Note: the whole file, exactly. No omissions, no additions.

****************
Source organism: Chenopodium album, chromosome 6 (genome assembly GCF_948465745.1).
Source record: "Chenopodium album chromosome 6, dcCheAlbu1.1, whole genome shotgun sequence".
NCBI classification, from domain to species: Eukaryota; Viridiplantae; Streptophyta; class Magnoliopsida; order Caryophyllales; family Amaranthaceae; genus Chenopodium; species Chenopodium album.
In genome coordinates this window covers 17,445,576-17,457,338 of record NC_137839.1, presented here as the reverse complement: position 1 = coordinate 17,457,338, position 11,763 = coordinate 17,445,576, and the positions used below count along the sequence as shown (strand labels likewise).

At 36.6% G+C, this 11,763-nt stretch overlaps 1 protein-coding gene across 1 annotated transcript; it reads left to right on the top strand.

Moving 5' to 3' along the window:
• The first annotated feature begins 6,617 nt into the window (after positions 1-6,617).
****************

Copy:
Source organism: Chenopodium album, chromosome 6 (genome assembly GCF_948465745.1).
Source record: "Chenopodium album chromosome 6, dcCheAlbu1.1, whole genome shotgun sequence".
NCBI classification, from domain to species: Eukaryota; Viridiplantae; Streptophyta; class Magnoliopsida; order Caryophyllales; family Amaranthaceae; genus Chenopodium; species Chenopodium album.
In genome coordinates this window covers 17,445,576-17,457,338 of record NC_137839.1, presented here as the reverse complement: position 1 = coordinate 17,457,338, position 11,763 = coordinate 17,445,576, and the positions used below count along the sequence as shown (strand labels likewise).

At 36.6% G+C, this 11,763-nt stretch overlaps 1 protein-coding gene across 1 annotated transcript; it reads left to right on the top strand.

Moving 5' to 3' along the window:
• The first annotated feature begins 6,617 nt into the window (after positions 1-6,617).